• We present our study on the infrared variability of point sources in the Small Magellanic Cloud (SMC). We use the data from the Spitzer Space Telescope Legacy Program “Surveying the Agents of Galaxy Evolution in the Tidally Stripped, Low Metallicity Small Magellanic Cloud” (SAGE-SMC) and the “Spitzer Survey of the Small Magellanic Cloud” (S{sup 3}MC) survey, over three different epochs, separated by several months to 3 years. Variability in the thermal infrared is identified using a combination of Spitzer’s InfraRed Array Camera 3.6, 4.5, 5.8, and 8.0 μm bands, and the Multiband Imaging Photometer for Spitzer 24 μm band. Anmore » error-weighted flux difference between each pair of three epochs (“variability index”) is used to assess the variability of each source. A visual source inspection is used to validate the photometry and image quality. Out of ∼2 million sources in the SAGE-SMC catalog, 814 meet our variability criteria. We matched the list of variable star candidates to the catalogs of SMC sources classified with other methods, available in the literature. Carbon-rich Asymptotic Giant Branch (AGB) stars make up the majority (61%) of our variable sources, with about a third of all of our sources being classified as extreme AGB stars. We find a small, but significant population of oxygen-rich (O-rich) AGB (8.6%), Red Supergiant (2.8%), and Red Giant Branch (<1%) stars. Other matches to the literature include Cepheid variable stars (8.6%), early type stars (2.8%), Young-stellar objects (5.8%), and background galaxies (1.2%). We found a candidate OH maser star, SSTISAGE1C J005212.88-730852.8, which is a variable O-rich AGB star, and would be the first OH/IR star in the SMC, if confirmed. We measured the infrared variability of a rare RV Tau variable (a post-AGB star) that has recently left the AGB phase. 59 variable stars from our list remain unclassified.« less
  • We present an analysis of the stellar kinematics of the Large Magellanic Cloud (LMC) based on {approx}5900 new and existing velocities of massive red supergiants, oxygen-rich and carbon-rich asymptotic giant branch (AGB) stars, and other giants. After correcting the line-of-sight velocities for the LMC's space motion and accounting for asymmetric drift in the AGB population, we derive a rotation curve that is consistent with all of the tracers used, as well as that of published H I data. The amplitude of the rotation curve is v{sub 0} = 87 {+-} 5 km s{sup -1} beyond a radius R{sub 0} =more » 2.4 {+-} 0.1 kpc and has a position angle of the kinematic line of nodes of {theta} = 142 deg. {+-} 5 deg. By examining the outliers from our fits, we identify a population of 376 stars, or {approx}>5% of our sample, that have line-of-sight velocities that apparently oppose the sense of rotation of the LMC disk. We find that these kinematically distinct stars are either counter-rotating in a plane closely aligned with the LMC disk, or rotating in the same sense as the LMC disk, but in a plane that is inclined by 54 deg. {+-} 2 deg. to the LMC. Their kinematics clearly link them to two known H I arms, which have previously been interpreted as being pulled out from the LMC. We measure metallicities from the Ca triplet lines of {approx}1000 LMC field stars and 30 stars in the kinematically distinct population. For the LMC field, we find a median [Fe/H] = -0.56 {+-} 0.02 with dispersion of 0.5 dex, while for the kinematically distinct stars the median [Fe/H] is -1.25 {+-} 0.13 with a dispersion of 0.7 dex. The metallicity differences provide strong evidence that the kinematically distinct population originated in the Small Magellanic Cloud. This interpretation has the consequence that the H I arms kinematically associated with the stars are likely falling into the LMC, instead of being pulled out.« less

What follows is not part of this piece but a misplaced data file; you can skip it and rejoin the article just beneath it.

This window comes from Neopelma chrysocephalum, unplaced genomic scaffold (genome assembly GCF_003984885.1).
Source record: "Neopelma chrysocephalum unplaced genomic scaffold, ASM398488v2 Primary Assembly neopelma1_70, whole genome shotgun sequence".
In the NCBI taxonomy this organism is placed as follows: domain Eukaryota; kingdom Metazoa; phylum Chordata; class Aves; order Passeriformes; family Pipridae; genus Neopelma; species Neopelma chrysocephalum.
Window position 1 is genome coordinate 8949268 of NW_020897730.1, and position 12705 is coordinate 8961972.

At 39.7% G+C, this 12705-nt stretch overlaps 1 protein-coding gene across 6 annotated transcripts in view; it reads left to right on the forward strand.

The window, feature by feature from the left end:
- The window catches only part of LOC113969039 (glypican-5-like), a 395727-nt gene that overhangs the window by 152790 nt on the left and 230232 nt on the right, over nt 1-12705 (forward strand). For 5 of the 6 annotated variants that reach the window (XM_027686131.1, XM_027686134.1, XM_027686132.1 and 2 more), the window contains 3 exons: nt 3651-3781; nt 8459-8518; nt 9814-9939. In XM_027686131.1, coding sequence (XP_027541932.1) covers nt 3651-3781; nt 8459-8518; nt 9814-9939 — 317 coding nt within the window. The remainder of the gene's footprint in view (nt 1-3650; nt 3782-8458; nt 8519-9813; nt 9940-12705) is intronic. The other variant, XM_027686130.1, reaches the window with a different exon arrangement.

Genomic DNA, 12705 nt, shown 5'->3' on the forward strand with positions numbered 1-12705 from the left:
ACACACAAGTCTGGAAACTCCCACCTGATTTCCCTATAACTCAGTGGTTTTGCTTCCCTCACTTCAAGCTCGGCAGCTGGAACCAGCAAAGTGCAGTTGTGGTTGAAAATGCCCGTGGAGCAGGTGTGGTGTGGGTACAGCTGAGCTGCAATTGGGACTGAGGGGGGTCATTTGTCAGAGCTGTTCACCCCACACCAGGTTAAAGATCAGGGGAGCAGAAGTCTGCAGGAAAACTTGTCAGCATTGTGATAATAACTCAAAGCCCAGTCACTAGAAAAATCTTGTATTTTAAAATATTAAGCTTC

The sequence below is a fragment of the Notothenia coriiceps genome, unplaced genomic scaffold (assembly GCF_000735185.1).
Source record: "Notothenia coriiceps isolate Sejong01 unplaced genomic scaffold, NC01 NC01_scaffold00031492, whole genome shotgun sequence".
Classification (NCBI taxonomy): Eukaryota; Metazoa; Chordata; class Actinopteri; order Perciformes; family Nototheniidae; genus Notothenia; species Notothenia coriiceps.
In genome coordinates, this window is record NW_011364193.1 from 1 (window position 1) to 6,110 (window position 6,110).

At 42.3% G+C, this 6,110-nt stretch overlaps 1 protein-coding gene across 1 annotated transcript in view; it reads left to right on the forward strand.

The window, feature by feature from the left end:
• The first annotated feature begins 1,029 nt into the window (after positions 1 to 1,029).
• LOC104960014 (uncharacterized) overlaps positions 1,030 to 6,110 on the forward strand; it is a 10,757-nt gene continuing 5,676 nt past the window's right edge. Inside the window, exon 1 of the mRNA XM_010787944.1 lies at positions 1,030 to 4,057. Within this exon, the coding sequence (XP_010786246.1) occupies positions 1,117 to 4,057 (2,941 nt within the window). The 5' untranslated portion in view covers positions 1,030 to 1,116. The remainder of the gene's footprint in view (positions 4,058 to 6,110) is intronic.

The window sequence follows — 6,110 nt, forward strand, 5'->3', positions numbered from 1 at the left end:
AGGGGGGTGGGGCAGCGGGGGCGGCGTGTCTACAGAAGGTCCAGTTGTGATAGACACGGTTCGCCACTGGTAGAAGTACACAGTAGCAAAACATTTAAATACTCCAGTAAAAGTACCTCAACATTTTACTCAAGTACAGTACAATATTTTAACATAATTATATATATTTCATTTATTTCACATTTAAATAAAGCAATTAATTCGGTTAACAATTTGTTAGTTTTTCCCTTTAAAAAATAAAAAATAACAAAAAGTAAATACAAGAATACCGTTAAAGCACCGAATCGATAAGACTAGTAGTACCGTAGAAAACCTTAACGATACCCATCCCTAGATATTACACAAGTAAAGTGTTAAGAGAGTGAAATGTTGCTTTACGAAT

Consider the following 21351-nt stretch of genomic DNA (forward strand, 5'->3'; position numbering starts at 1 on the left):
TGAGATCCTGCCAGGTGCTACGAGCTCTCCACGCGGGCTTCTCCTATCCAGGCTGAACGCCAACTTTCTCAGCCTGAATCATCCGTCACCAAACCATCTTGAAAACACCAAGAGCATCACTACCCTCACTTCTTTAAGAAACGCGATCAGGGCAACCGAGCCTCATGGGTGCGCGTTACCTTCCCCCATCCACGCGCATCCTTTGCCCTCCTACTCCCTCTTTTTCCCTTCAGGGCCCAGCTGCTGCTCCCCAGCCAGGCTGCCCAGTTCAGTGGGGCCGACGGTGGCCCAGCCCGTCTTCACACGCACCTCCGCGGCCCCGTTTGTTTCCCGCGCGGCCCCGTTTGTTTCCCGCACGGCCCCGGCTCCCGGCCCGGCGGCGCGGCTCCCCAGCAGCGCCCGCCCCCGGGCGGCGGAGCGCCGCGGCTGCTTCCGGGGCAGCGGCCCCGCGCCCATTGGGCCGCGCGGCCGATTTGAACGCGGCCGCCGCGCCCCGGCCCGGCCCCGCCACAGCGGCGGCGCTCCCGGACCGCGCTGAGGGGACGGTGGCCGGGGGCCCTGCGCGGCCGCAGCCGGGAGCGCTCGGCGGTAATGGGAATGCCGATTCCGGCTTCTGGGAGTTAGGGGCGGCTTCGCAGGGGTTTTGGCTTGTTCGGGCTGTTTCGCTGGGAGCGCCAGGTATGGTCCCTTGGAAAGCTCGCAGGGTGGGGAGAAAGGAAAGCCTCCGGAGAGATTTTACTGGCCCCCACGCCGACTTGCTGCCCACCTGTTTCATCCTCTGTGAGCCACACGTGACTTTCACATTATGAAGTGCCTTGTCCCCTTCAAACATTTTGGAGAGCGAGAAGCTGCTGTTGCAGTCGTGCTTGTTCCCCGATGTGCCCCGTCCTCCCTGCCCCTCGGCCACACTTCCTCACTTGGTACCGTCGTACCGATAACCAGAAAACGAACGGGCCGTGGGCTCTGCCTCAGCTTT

• We present far-infrared spectra, {lambda} = 52-93 {mu}m, obtained with the Spitzer Space Telescope in the spectral energy distribution mode of its MIPS instrument, of a representative sample of the most luminous compact far-infrared sources in the Large Magellanic Cloud (LMC). These include carbon stars, OH/IR asymptotic giant branch (AGB) stars, post-AGB objects and planetary nebulae, the R CrB-type star HV 2671, the OH/IR red supergiants (RSGs) WOH G064 and IRAS 05280 - 6910, the three B[e] stars IRAS 04530 - 6916, R 66 and R 126, the Wolf-Rayet star Brey 3a, the luminous blue variable (LBV) R 71, themore » supernova remnant N 49, a large number of young stellar objects (YSOs), compact H II regions and molecular cores, and a background galaxy at a redshift z {approx_equal} 0.175. We use the spectra to constrain the presence and temperature of cold dust and the excitation conditions and shocks within the neutral and ionized gas, in the circumstellar environments and interfaces with the surrounding interstellar medium (ISM). First, we introduce a spectral classification scheme. Then, we measure line strengths, dust temperatures, and IR luminosities. Objects associated with star formation are readily distinguished from evolved stars by their cold dust and/or fine-structure lines. Evolved stars, including the LBV R 71, lack cold dust except in some cases where we argue that this is swept-up ISM. This leads to an estimate of the duration of the prolific dust-producing phase ('superwind') of several thousand years for both RSGs and massive AGB stars, with a similar fractional mass loss experienced despite the different masses. We tentatively detect line emission from neutral oxygen in the extreme RSG WOH G064, which suggests a large dust-free cavity with implications for wind driving. In N 49, the shock between the supernova ejecta and ISM is revealed in spectacular fashion by its strong [O I] {lambda}63 {mu}m emission and possibly water vapor; we estimate that 0.2 M {sub sun} of ISM dust was swept up. On the other hand, some of the compact H II regions display pronounced [O III] {lambda}88 {mu}m emission. The efficiency of photoelectric heating in the interfaces of ionized gas and molecular clouds is estimated at 0.1%-0.3%. We confirm earlier indications of a low nitrogen content in the LMC. Evidence for solid state emission features is found in both young and evolved objects, but the carriers of these features remain elusive; some of the YSOs are found to contain crystalline water ice. The spectra constitute a valuable resource for the planning and interpretation of observations with the Herschel Space Observatory and the Stratospheric Observatory For Infrared Astronomy.« less